Allen M. Gahler, OSU Extension Educator, AgNR, Sandusky County (originally published in Ohio Farmer on-line)

Well, winter has come and gone, and despite the many scares that mother nature provided, and the warnings well ahead of time that the local weather reports around the state gave with each storm that approached, many of us chose not to rush out to the store to get bread and milk prior to the storm. And miraculously, we survived! Hopefully, all of your livestock survived all the cold snaps and snow storms as well. And if they did, you likely have yourself to thank for proper planning and nutrition that was provided for them.

So now that we are moving into the growing season and will soon be, or maybe already are, grazing in some areas, all of those concerns about what to feed our livestock and when are over until next winter approaches, right?!

Progressive beef, dairy, goat, and sheep producers are constantly searching for the most economical way feed their herds, and sometimes matching nutritional requirements with available forages is a challenge, even during the growing season.

Many weather forecasters have been saying for the last few weeks that we will continue to experience the effects of La Nina this spring and summer, which they are indicating could mean short and intense heavy rainfalls throughout the season, with extended periods of hot and dry in between. With that in mind, it may be one of those years when properly matching available forages with the nutritional needs of different classes of livestock and different contemporary groups within a species could become a significant challenge. While this challenge may not present itself this spring or even into early summer, a mid or late summer dry period could create a need to rest pastures and find alternative feeds. While we may not have the luxury of warnings from the weatherman as we do for winter storms that tell us when to go stock up on that bread and milk, we still have to be prepared ahead of time, and we better know what that bread and milk is for our livestock.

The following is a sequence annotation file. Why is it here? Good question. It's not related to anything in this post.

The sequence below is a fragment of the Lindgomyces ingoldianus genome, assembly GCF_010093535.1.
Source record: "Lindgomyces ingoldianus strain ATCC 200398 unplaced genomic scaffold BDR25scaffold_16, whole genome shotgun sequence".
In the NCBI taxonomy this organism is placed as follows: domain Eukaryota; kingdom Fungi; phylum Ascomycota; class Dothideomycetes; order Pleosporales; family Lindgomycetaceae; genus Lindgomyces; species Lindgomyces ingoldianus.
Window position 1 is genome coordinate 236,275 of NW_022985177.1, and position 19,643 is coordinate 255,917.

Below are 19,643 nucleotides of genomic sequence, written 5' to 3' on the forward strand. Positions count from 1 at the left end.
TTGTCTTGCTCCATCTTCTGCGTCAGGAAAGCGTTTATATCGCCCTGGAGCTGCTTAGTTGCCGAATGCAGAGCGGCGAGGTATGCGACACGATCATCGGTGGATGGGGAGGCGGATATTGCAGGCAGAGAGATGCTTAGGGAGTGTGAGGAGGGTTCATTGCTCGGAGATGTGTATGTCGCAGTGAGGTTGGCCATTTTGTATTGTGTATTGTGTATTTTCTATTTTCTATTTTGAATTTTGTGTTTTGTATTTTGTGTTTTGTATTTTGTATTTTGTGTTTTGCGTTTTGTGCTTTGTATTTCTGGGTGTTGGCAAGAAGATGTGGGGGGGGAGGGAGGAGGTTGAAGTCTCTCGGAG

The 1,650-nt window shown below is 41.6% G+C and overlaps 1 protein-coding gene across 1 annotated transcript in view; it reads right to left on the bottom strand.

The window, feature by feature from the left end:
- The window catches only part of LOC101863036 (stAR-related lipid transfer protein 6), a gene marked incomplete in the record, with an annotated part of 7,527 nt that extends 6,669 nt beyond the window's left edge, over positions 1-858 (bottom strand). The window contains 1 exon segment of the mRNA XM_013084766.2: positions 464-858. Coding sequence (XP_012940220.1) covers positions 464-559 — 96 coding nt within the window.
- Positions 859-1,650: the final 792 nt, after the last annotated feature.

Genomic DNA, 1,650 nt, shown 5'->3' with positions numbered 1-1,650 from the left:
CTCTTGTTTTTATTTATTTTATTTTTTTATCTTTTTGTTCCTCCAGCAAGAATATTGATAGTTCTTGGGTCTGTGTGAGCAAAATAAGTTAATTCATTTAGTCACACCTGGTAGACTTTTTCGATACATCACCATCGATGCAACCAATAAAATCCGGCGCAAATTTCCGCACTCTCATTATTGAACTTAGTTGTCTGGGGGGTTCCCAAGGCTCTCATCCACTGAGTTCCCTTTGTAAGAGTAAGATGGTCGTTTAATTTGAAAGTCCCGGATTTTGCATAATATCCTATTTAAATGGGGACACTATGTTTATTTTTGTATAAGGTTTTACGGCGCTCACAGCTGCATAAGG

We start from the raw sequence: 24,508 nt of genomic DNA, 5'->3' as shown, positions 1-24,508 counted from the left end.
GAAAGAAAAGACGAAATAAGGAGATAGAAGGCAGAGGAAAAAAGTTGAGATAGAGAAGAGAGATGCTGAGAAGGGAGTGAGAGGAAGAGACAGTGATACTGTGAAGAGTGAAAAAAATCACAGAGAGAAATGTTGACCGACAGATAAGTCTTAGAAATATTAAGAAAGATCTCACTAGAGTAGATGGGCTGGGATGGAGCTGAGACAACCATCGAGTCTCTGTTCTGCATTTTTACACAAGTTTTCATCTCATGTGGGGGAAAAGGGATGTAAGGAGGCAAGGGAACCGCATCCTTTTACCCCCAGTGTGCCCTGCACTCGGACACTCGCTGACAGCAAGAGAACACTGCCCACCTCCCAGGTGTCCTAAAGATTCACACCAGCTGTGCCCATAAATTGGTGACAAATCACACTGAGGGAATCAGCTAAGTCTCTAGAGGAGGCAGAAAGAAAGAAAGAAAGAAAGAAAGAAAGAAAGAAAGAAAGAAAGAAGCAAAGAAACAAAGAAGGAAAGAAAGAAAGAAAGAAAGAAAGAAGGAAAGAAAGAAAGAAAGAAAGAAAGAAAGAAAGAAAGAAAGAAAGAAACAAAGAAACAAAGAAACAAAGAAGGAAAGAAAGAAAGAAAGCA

Oats and turnips, photo on August 26

In many cases, those emergency feeds are stored hay, but most producers know the value of that hay, and cringe at the thought of feeding it during the summer months. Several other stored feeds can also fit the bill if necessary, but most producers, at least the ones who want to remain profitable, will have a plan in place to be grazing alternative areas or alternative forages during such times. Many do not have the luxury of just moving to a spare pasture, but there are several annual forages that can be used to meet the challenge and keep livestock grazing nearly year round, allowing us to use those stored feeds during the summer and graze alternative forages in the fall and winter. Below is a quick summary and reference to some of those options that can be utilized if we start that planning process now. Then if we do not have those dry periods and we can make it through the growing season without feeding any stored feeds, we may just be able to graze well past our normal window, and we can leave the “bread and milk” on the store shelves for someone else!

Plan and Prepare: Know how many animal units you have, what their seasonal nutrient requirements are, and calculate how much additional forage you will need beyond current pasture, both for winter needs and in an emergency dry time. Find a lab to test forages and know their procedures and turnaround time. Check fences and water supplies in advance.

Oats and turnips, 7 weeks later in mid-October

Know your options: Oats, cereal rye, annual ryegrass, turnips, rape, kale, crop residues, stockpiled grass, unharvested hay fields. Locate a source for seed and compare seed and fertilizer costs, as well as grazing vs baling costs.

Be Timely: Planting dates, fertilizer application, and grazing/baling dates will have a major impact on tonnage and quality, and weather can impact both significantly, so have equipment and supplies ready. Visit with your local extension office to develop these plans and timing, as well as seeding rates, fertility needs, etc.

Be Flexible: Mother Nature and the markets can change even the best devised plan – your bottom line is the ultimate goal, so know what affects it.

Needed to be Successful:

  • A well organized plan
  • A source of seed
  • Weed control strategy
  • A source of Nitrogen and a Nutrient management plan
  • Willingness to rotate fence and/or make hay in the fall
  • Mother nature on your team
  • Record keeping ability to learn what works
  • Willingness to ask questions!

Don’t be left out in the heat this summer or the cold next winter without a good plan to keep the livestock fed! Make plans now to have happy, profitable livestock no matter what mother nature throws out way.

Source: Ohio Beef Cattle Letter